Originally Posted by WarKitty
Well, I was using that as an example/analogy for the same issue in mental health. It's a lot harder with mental health though, because far more frequently the reaction to "I tried that and it didn't work" is to act like you didn't try hard enough. Or in some cases to outright ignore the problem. Actually, I've had that one happen with physical health too ("Oh so the allergy meds make you irritable? Why is that a problem?").
That's a big deal to me. If I say "X side effect is unacceptable to me," I expect that to be taken seriously. I may have different weights of quality of life than the doctor has, but I expect treatment to take place according to my weighting of what's important, not someone else's idea. I just feel like the whole system isn't really about helping me be the sort of person I'd like to be, and more about making me compliant and measuring up to someone else's idea of normal.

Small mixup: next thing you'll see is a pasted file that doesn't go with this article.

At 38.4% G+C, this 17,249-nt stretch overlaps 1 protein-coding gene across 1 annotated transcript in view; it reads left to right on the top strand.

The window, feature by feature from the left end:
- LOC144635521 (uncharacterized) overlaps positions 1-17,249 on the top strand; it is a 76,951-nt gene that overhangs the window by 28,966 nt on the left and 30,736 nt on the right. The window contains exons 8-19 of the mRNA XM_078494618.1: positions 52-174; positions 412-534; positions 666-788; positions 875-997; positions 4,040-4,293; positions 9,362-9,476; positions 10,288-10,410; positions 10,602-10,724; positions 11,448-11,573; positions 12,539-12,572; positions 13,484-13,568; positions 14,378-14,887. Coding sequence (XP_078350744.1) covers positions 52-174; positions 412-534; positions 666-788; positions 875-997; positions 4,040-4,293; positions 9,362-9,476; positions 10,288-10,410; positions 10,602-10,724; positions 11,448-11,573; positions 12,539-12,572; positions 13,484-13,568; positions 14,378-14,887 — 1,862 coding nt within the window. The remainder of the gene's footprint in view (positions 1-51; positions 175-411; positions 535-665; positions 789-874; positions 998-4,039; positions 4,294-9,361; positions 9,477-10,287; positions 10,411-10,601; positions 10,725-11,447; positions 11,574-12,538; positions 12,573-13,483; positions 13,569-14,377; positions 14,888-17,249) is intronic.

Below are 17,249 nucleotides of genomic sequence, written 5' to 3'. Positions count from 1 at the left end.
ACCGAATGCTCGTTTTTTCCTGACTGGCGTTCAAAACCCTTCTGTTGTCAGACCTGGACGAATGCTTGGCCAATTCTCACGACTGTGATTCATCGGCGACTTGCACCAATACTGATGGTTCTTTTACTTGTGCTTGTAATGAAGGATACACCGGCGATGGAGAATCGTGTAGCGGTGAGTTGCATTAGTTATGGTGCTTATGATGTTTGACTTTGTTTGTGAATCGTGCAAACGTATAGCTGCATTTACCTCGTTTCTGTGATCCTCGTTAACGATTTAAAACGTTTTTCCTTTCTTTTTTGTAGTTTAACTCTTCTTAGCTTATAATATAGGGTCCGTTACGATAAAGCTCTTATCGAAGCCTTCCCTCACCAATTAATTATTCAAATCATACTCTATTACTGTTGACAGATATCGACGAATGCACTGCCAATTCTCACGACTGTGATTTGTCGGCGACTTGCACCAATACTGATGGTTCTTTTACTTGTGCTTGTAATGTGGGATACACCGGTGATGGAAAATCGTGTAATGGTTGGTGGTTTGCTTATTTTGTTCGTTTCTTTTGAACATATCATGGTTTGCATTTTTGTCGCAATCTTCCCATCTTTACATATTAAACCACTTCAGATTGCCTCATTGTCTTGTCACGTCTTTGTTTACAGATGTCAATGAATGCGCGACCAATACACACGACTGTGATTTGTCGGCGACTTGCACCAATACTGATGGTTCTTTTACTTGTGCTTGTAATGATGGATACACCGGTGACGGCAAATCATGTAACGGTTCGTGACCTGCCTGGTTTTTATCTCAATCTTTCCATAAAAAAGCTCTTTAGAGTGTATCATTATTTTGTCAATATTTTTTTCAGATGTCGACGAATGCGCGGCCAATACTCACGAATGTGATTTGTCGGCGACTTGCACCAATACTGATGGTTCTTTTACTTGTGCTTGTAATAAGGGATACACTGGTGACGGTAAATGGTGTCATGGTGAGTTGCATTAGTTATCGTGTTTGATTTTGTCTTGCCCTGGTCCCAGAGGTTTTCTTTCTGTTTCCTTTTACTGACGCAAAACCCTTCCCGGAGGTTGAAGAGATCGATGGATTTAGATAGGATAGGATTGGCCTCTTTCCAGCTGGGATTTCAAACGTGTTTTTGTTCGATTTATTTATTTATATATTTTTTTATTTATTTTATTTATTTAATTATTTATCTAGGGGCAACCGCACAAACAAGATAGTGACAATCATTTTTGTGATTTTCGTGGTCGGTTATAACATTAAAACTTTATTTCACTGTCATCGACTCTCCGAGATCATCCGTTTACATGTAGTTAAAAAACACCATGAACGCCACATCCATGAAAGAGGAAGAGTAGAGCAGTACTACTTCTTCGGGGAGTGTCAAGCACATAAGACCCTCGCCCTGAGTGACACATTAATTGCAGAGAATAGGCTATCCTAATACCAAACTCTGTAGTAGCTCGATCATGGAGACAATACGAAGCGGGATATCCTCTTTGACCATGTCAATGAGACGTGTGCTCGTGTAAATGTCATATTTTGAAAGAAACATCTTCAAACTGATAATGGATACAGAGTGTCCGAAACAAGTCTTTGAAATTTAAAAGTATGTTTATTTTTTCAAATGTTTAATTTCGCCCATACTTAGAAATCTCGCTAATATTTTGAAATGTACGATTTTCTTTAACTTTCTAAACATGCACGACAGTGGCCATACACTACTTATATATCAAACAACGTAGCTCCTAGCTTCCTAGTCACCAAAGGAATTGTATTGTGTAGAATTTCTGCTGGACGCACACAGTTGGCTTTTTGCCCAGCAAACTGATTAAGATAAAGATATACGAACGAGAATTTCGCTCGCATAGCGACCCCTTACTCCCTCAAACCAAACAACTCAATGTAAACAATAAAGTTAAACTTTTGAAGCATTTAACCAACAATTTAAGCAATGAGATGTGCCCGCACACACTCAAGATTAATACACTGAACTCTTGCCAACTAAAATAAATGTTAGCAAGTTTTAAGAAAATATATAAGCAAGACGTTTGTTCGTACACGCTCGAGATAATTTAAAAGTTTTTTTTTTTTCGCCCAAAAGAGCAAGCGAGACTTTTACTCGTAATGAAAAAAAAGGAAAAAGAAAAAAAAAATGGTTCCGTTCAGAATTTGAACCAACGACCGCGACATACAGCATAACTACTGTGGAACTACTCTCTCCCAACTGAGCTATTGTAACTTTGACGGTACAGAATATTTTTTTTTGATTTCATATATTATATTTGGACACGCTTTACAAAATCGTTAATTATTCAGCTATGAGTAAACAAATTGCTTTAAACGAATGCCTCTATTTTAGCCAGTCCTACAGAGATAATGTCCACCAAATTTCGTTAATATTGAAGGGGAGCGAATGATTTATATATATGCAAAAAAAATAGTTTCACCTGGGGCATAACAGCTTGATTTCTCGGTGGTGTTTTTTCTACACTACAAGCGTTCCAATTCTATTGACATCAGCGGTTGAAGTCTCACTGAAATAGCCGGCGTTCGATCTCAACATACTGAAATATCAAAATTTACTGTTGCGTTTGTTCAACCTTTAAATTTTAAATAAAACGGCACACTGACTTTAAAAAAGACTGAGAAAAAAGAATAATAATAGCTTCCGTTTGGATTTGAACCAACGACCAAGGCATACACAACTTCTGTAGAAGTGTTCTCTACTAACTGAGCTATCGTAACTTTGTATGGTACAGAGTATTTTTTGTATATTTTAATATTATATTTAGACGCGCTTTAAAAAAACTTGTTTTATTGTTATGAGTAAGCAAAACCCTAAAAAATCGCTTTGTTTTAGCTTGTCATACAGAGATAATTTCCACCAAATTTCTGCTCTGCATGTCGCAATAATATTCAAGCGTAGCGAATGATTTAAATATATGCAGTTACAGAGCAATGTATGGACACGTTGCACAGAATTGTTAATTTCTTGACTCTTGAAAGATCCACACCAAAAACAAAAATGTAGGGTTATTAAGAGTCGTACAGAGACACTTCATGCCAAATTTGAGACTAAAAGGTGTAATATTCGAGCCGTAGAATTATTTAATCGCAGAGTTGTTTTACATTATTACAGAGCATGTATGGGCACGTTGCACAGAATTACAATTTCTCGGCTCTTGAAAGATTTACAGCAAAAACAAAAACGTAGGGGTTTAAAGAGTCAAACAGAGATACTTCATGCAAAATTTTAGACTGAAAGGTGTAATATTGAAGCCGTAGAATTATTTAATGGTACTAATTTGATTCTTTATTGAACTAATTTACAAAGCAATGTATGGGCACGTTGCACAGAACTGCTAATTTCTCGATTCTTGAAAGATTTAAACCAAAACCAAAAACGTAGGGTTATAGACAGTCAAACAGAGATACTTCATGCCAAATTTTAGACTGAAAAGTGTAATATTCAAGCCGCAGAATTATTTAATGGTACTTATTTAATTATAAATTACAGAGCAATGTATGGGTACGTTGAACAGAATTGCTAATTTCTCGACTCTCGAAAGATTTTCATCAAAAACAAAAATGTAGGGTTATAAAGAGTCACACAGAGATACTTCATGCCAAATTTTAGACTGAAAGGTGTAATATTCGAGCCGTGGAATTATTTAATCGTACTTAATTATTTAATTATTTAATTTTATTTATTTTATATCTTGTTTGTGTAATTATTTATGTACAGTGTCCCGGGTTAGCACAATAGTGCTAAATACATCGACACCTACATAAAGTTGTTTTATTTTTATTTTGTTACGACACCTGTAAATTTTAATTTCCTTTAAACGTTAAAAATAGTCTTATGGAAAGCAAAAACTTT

I definitely understand and have seen the same effect on the mental area too. I still think that perhaps some sort of documentation as to what you've tried and how that's gone might help. Otherwise, well, they don't know you. They might just lump you with the kind of patient that doesn't want to cooperate.
I don't think that they really want to make you compliant and measure up to someone else's idea of normal. I think they genuinely are kind of used to doing things X way and when something that looks like it can be done X way comes to them, they have to try that first. Not everyone is comfortable looking for alternate ways to do things. You can usually see this a lot more easily in the physical aspect, but it does apply to the mental aspect. I really do think that some kind of documentation on what you've tried and how it's worked for you might even help give them the necessary insight to better be able to help you.